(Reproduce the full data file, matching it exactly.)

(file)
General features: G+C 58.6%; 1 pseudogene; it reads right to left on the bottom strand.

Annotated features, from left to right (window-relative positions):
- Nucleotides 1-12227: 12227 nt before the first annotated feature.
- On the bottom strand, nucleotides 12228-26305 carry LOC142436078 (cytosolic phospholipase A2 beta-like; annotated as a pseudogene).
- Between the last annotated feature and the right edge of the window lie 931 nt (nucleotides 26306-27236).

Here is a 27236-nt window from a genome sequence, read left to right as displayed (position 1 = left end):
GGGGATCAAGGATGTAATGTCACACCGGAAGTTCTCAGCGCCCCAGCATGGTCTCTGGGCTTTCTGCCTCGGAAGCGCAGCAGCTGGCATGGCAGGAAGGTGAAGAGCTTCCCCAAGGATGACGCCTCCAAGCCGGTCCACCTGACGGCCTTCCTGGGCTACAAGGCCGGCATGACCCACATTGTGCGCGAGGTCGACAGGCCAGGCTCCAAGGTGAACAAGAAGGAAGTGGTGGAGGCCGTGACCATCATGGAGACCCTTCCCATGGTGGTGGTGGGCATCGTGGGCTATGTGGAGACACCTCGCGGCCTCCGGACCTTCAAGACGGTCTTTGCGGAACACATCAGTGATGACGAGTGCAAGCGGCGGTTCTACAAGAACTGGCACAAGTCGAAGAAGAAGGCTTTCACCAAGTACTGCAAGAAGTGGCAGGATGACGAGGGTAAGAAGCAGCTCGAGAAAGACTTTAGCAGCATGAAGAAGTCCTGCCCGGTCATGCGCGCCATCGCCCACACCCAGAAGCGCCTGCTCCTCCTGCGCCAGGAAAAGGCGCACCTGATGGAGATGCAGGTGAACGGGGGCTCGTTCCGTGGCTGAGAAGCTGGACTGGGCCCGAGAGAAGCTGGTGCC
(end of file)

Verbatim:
General features: G+C 58.6%; 1 pseudogene; it reads right to left on the bottom strand.

Annotated features, from left to right (window-relative positions):
- Nucleotides 1-12227: 12227 nt before the first annotated feature.
- On the bottom strand, nucleotides 12228-26305 carry LOC142436078 (cytosolic phospholipase A2 beta-like; annotated as a pseudogene).
- Between the last annotated feature and the right edge of the window lie 931 nt (nucleotides 26306-27236).

Here is a 27236-nt window from a genome sequence, read left to right as displayed (position 1 = left end):
GGGGATCAAGGATGTAATGTCACACCGGAAGTTCTCAGCGCCCCAGCATGGTCTCTGGGCTTTCTGCCTCGGAAGCGCAGCAGCTGGCATGGCAGGAAGGTGAAGAGCTTCCCCAAGGATGACGCCTCCAAGCCGGTCCACCTGACGGCCTTCCTGGGCTACAAGGCCGGCATGACCCACATTGTGCGCGAGGTCGACAGGCCAGGCTCCAAGGTGAACAAGAAGGAAGTGGTGGAGGCCGTGACCATCATGGAGACCCTTCCCATGGTGGTGGTGGGCATCGTGGGCTATGTGGAGACACCTCGCGGCCTCCGGACCTTCAAGACGGTCTTTGCGGAACACATCAGTGATGACGAGTGCAAGCGGCGGTTCTACAAGAACTGGCACAAGTCGAAGAAGAAGGCTTTCACCAAGTACTGCAAGAAGTGGCAGGATGACGAGGGTAAGAAGCAGCTCGAGAAAGACTTTAGCAGCATGAAGAAGTCCTGCCCGGTCATGCGCGCCATCGCCCACACCCAGAAGCGCCTGCTCCTCCTGCGCCAGGAAAAGGCGCACCTGATGGAGATGCAGGTGAACGGGGGCTCGTTCCGTGGCTGAGAAGCTGGACTGGGCCCGAGAGAAGCTGGTGCC